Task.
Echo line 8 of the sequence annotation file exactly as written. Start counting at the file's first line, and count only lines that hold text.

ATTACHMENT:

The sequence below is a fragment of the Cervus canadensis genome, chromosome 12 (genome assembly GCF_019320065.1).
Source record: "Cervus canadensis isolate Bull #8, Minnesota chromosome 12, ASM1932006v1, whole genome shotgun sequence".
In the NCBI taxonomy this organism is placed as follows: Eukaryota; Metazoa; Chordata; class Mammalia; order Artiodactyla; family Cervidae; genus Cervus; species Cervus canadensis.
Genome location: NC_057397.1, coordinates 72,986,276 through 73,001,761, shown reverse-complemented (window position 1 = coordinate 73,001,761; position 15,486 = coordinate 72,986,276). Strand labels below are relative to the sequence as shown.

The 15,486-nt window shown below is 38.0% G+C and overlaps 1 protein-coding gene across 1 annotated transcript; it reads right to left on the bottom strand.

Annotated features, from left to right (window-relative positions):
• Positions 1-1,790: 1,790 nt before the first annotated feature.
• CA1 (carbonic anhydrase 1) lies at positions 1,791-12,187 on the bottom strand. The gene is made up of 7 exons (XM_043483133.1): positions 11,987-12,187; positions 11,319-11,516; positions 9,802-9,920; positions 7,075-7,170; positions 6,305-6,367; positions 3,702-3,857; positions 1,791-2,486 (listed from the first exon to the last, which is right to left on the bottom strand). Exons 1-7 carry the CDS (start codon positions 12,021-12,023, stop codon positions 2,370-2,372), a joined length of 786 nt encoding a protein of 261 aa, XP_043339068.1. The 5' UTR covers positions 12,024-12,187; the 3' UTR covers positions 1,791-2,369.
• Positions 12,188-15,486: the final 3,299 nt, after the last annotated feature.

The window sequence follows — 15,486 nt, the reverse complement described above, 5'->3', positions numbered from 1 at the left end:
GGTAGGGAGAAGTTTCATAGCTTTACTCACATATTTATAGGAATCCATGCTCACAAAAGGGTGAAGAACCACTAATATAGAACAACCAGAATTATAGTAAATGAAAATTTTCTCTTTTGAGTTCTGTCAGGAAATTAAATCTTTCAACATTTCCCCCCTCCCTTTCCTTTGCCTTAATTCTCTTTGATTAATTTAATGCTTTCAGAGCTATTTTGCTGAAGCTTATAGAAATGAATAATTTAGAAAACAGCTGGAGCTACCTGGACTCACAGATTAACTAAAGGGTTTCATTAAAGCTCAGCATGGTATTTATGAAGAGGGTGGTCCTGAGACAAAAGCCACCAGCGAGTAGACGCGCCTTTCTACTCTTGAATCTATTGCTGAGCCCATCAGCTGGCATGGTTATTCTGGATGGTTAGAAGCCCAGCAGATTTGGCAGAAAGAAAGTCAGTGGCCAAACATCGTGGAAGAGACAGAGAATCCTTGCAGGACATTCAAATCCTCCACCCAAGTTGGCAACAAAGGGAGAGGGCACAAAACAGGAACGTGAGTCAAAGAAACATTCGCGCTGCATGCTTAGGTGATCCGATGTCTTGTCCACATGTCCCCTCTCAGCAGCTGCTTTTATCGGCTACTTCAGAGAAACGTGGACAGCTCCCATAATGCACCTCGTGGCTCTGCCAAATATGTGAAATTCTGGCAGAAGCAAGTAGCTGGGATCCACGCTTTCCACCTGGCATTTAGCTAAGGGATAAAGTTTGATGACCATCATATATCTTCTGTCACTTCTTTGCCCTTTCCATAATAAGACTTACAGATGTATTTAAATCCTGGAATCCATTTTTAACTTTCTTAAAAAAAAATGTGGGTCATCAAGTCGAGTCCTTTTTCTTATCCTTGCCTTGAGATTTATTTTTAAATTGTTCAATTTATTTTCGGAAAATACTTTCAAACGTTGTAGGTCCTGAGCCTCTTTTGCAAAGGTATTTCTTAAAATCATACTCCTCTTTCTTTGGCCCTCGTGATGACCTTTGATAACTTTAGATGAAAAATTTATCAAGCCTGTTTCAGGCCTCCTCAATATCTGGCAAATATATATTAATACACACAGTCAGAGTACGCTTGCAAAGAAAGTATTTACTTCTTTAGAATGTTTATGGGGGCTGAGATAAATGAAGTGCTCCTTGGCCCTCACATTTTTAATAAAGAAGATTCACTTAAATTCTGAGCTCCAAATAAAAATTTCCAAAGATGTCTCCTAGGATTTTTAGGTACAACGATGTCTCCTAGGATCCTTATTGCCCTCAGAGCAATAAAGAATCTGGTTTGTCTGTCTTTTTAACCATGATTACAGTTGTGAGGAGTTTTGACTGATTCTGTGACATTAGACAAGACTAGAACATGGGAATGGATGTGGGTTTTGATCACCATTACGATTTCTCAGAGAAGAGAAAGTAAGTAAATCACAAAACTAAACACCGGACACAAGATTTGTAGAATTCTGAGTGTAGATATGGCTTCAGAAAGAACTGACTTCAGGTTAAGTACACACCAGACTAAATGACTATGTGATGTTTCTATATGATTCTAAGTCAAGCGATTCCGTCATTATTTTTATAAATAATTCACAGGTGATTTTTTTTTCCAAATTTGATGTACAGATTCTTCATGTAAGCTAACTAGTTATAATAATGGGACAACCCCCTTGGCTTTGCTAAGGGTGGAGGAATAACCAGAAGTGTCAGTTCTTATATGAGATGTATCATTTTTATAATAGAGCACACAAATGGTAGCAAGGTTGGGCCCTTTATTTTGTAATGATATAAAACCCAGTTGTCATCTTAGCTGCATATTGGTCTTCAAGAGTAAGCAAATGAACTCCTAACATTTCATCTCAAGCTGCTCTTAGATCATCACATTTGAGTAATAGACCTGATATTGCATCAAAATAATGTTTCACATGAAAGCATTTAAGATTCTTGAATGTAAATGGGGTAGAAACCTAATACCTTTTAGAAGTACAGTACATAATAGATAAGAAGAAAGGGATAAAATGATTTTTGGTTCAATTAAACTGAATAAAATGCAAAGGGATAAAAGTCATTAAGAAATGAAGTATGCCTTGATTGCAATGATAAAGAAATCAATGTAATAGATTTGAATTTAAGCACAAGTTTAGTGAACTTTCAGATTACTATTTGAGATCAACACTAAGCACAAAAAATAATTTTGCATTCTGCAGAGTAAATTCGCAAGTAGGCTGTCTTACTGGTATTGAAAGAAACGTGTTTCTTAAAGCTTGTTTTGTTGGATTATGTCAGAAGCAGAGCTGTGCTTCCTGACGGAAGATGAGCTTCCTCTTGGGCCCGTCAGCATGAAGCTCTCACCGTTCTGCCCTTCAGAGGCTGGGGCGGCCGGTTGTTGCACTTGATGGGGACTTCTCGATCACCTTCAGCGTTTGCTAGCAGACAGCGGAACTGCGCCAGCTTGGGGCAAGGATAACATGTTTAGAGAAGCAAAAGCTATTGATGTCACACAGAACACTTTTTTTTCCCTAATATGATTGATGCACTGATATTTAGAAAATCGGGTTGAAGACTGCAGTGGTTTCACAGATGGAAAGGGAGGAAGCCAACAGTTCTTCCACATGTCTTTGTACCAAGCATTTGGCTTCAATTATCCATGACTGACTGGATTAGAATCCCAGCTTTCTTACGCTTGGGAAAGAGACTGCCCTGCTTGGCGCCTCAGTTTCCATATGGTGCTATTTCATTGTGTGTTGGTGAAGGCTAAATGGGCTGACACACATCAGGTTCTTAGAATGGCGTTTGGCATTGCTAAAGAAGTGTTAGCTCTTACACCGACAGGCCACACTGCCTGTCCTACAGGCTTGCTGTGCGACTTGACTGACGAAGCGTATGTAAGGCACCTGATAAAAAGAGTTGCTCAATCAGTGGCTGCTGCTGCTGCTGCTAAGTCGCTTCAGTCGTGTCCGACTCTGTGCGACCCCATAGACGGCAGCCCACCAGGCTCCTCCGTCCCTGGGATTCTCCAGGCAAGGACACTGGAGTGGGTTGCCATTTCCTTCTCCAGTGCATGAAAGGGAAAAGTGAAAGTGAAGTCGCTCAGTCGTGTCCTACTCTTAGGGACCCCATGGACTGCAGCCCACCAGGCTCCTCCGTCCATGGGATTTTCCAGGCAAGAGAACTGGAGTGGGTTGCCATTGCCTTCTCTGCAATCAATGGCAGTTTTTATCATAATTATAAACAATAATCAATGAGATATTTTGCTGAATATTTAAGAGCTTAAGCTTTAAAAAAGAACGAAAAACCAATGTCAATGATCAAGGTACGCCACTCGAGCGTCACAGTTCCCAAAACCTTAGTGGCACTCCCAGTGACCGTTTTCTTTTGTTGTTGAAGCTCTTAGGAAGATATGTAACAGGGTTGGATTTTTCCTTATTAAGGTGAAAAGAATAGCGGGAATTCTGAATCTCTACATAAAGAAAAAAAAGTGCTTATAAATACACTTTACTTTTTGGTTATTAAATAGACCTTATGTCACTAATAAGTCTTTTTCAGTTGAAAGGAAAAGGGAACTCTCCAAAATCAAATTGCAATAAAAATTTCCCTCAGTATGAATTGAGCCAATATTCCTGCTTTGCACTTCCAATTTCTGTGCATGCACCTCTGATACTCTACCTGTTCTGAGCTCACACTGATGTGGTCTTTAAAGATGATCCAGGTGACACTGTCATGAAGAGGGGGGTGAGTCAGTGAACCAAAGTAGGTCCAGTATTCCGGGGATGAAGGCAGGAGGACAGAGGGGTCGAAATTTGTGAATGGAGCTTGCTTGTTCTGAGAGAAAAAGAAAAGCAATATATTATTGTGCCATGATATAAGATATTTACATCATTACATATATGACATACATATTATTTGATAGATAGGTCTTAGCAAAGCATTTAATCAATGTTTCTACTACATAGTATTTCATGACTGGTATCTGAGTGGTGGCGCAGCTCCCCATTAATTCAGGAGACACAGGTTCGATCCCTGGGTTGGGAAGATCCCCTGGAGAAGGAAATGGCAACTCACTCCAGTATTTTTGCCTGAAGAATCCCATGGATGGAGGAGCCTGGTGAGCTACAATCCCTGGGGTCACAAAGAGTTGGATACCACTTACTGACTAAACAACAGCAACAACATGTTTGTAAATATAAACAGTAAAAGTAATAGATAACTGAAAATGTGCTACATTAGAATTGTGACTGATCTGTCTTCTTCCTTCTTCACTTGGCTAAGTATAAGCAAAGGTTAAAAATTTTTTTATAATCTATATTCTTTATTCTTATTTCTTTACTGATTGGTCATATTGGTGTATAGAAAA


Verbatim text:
• CA1 (carbonic anhydrase 1) lies at positions 1,791-12,187 on the bottom strand. The gene is made up of 7 exons (XM_043483133.1): positions 11,987-12,187; positions 11,319-11,516; positions 9,802-9,920; positions 7,075-7,170; positions 6,305-6,367; positions 3,702-3,857; positions 1,791-2,486 (listed from the first exon to the last, which is right to left on the bottom strand). Exons 1-7 carry the CDS (start codon positions 12,021-12,023, stop codon positions 2,370-2,372), a joined length of 786 nt encoding a protein of 261 aa, XP_043339068.1. The 5' UTR covers positions 12,024-12,187; the 3' UTR covers positions 1,791-2,369.